Originally Posted by jerrschmitt
I have often wondered about the accuracy of chronographs but I have never seen it addressed.
From a purely practical point, you may be on to something. If I take a guesstamate of my velocity, use the factory published BC and plug those into a ballistic program then generate a dope card which I fine tune on the range out to 600 yards, by adjusting the velocity and BC figures, do I really need a chronograph? I have never found a load that worked 100% on any ballistic program. I've always had to make adjustments to Velocity or/and BC.
I know that when I'm done, the prairie dogs are in big trouble.
I can only say this about chronographs. You get what you pay for.
There are always times that they may give you trouble because of light and proximity
to the muzzle, But these things can be over come with ease.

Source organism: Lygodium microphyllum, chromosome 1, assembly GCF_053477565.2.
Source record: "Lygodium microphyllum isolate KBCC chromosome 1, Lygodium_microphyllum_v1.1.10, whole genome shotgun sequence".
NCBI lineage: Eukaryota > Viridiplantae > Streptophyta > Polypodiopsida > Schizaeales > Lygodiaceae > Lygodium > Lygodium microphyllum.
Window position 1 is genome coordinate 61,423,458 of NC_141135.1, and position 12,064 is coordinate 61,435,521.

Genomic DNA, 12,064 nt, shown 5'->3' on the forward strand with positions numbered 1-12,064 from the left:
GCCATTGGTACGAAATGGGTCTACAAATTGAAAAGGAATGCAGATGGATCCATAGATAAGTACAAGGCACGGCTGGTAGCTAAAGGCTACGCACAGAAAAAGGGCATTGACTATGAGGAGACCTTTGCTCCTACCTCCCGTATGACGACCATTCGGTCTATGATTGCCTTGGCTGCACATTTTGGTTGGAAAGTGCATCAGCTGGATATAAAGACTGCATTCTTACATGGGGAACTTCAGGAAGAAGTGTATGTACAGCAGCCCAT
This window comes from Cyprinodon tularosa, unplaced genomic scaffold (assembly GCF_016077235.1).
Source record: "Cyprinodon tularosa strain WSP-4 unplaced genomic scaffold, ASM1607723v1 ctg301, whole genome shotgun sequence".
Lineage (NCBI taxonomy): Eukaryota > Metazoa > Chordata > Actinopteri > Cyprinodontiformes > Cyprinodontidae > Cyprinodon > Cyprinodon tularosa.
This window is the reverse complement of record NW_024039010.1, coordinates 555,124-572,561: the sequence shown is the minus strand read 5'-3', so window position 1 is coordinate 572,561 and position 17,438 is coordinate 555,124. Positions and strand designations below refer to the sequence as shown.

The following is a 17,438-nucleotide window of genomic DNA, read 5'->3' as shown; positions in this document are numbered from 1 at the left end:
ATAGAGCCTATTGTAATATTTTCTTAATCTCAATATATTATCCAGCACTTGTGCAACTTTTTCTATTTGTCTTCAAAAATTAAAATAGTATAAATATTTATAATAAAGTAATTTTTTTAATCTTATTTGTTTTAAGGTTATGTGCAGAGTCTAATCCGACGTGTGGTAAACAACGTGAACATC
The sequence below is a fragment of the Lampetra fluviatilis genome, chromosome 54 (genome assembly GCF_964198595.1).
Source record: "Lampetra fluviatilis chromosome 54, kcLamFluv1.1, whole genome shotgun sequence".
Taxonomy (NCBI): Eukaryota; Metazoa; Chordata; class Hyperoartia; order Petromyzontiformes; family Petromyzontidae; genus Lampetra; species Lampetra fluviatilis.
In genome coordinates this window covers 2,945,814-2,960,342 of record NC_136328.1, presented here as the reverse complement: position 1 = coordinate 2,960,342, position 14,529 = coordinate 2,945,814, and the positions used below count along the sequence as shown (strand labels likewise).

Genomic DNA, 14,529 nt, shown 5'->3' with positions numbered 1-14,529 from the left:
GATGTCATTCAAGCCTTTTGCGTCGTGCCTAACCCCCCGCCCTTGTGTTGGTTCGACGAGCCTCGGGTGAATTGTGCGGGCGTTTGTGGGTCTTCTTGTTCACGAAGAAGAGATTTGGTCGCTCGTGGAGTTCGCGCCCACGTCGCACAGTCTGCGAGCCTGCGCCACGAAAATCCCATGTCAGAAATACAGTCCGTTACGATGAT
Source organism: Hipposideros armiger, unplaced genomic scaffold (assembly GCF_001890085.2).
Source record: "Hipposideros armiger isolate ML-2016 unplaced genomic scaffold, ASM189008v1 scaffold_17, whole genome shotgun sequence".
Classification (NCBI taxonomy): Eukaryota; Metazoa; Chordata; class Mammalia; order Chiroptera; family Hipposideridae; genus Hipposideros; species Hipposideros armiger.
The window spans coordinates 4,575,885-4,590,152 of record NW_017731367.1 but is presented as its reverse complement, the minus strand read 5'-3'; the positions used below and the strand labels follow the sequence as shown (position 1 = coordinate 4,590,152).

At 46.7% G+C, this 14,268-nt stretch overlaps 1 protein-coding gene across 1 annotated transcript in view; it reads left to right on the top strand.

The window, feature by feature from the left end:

Any instrument that samples 4 million times a second should be very accurate. (Some sample
When you can measure 1 ft/sec difference between shots that have a velocity of over 4400 ft/sec
(My fastest cartrige) I would have to say they are indeed accurate.
Bullet makers have a habit of claiming higher BCs than actual. The chronograph can verify
the actual BC by comparing the velocity to the actual trajectory.
Once this is established your Ballistic calculator can be astonishingly accurate.
Without good data It is just a guessing game. I am sure it can be done ,But it seems like it is
subject to error and inconsistent.
I use my Chronograph for lots of other things beside velocity and find if invaluable. It has saved
lots of time and money developing loads and comparing pressure effects.
I could not and would not do without my chronograph.
Just my opinion.
J E CUSTOM